A WinGD panel invited journalists in London to a preview of their roadmap towards 2050 emissions targets.

Reviewing the complex landscape of challenges to meeting the IMO deadline, Dr German Weisser, Senior Emissions & Sustainability Expert, outlined the difficulties in squeezing ever further and cleaner performance from basic technology that has already made massive movement over the last 60 years.

He stressed that both technological innovation and the global introduction of alternative fuels and/or energy sources for international shipping will be integral to achieve the overall ambition.

Drive to Reduce Emissions & Fuel Consumption
As marine engine designers, Wisser stressed, WinGD strive for higher efficiency, reduced emissions and lower costs. Comparing the possibilities of future marine fuels, from current fossil fuels including LPG and LNG to bio-fuels and hydrogen-based fuels, he detailed how, while any can be converted into propulsion power in low speed two-stroke engines with high efficiency, their viability as a fuel source were far from equal.

Potential reduction contributions would come from Smart Shipping and Engine efficiency advances but must be complemented by enhanced system integration, hybridization and optimisation. LNG as fuel, he said, is a significant step in the right direction, but on a long-term perspective it needs to be supported by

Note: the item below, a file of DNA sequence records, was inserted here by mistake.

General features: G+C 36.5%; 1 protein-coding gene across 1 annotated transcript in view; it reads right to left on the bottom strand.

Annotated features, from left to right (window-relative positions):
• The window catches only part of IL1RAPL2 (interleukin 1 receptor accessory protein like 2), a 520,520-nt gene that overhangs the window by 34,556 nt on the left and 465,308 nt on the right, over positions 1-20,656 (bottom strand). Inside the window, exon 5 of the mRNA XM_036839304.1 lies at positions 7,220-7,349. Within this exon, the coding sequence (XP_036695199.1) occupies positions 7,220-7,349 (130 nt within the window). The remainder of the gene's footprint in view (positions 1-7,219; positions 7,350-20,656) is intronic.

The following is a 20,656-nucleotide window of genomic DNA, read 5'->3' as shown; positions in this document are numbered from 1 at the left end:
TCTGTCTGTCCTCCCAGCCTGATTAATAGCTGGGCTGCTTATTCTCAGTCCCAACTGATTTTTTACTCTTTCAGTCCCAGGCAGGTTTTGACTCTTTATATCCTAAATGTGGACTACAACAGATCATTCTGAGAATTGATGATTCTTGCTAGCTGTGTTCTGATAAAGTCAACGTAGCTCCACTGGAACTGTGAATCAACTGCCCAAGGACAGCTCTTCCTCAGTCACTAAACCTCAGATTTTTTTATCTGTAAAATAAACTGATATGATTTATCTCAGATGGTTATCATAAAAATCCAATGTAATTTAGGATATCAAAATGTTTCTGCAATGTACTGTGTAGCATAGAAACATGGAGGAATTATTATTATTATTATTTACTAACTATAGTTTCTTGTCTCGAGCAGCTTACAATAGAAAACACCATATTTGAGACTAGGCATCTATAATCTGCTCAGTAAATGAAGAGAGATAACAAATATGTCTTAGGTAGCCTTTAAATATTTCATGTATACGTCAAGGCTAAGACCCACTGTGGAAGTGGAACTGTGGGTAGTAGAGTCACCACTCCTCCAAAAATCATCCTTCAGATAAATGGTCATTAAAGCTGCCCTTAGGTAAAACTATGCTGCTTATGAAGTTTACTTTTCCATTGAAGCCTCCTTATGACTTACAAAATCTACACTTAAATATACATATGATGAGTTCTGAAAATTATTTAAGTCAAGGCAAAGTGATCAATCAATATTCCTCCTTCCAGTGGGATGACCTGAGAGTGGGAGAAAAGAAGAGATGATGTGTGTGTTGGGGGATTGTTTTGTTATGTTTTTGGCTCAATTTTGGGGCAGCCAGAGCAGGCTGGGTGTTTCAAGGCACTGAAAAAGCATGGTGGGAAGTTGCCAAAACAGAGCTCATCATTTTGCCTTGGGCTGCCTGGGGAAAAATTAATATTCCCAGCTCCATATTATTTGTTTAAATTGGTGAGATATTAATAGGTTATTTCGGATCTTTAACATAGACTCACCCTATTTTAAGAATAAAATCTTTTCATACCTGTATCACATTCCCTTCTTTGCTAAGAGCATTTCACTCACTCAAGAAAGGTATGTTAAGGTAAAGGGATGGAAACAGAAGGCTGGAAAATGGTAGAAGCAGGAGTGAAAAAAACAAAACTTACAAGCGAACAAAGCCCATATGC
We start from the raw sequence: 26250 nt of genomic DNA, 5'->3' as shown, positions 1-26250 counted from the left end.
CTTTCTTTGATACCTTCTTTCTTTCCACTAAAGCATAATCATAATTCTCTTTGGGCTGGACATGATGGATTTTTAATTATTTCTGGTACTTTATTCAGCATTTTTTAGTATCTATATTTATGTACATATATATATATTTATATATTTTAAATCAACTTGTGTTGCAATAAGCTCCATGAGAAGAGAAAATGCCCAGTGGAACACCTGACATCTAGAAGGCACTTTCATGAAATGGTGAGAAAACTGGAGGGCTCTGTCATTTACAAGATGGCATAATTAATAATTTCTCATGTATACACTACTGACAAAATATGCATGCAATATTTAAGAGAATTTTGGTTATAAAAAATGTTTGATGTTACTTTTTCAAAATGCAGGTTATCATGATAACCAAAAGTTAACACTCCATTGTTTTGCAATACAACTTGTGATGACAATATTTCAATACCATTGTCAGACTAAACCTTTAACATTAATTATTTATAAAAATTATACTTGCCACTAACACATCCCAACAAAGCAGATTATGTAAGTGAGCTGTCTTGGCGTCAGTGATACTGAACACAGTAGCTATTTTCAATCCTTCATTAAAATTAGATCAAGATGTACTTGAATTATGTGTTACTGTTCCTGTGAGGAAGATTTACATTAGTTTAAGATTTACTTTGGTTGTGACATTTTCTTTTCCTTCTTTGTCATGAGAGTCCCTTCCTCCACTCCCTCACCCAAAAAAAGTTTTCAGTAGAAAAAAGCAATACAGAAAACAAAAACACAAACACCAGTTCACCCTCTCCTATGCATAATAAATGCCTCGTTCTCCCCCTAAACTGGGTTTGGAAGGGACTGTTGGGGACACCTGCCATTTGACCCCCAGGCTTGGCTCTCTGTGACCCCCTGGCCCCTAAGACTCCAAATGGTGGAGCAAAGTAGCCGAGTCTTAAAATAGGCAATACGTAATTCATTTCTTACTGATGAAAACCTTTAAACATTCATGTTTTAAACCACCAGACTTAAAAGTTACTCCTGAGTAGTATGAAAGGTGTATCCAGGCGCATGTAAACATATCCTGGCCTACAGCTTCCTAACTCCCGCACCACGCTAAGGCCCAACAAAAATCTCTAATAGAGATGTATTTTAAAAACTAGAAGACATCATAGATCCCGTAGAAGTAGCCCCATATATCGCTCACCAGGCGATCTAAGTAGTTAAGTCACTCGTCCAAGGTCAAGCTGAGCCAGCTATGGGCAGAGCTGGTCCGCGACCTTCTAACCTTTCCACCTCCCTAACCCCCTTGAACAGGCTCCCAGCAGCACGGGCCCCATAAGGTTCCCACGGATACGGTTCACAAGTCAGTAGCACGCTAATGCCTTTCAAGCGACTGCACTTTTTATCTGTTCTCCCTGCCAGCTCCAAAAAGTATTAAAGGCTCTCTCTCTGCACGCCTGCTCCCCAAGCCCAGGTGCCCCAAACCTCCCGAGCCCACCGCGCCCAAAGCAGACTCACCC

additional energy sources. Carbon-free/renewable fuels are also necessary for reducing CO2 emissions to levels required for IMO compliance.

Timing, he stressed, is a major factor. In reality solutions need to be available on the market by 2030 in order
to enable the necessary impact for 2050.

Consideration of potential Future Fuels had to include first whether combustibles were usable
without further (chemical) processing, and second their generation on the basis of the source of feedstock for physico-chemical treatment, or the degree of enhancement of natural processes.

Other onsiderations included aspects related to fuel production, production from different sources/feedstock.

Main Issues of using LNG instead of HFO include that tank volume needs to be 1.6 times higher, with insulation on top. Moving from LNG to Hydrogen (cryogenic) added a further increase of tank volume >2 times higher, and  additional insulation on top.

Alternatives such as Ammonia and Methanol also carry a challenge on tank volume increase, weight increase
and toxicity. Batteries, compared to HFO, required storage volume min 8 times higher, and weigh more than 20 times as much.

To answer these questions, Weisser explained, WinGD has built a robust infrastructure to verify and compare future fuels. While the IMO GHG ambitions demand coordinated effort across the industry, and carbon-free/renewable fuels will be necessary. LNG, he concluded, may not be the ultimate answer, but it is the right step today.

Following the discussion of the roadmap, Thomas Werner, Engine Program Portfolio Manager reviewed WinGD’s current X-DF technology and its readiness to provide 2050 ready solutions.

Win GD’s X82DF/X82-D engines, the successful 82 bore engine series, have 250 units ordered. Following a first delivery in 2008, 223 engines are now in service. The X82-D will offer reduced BSFC, reduced engine length, easier maintenance of ICUs, WiDE for engine performance analysis and predictive maintenance, well proven piston running experience, extended time between overhauls.  The X82-DF will round-out the WinGD dual fuel portfolio, and the DF concept with low-pressure gas admission is the market leader for LNG fuelled vessels.

Werner said the X-DF is the engine for 2050 and the X82-D and X82DF engines are the most competitive engines for VLCCs, VLOCs and Panamax Container Vessels.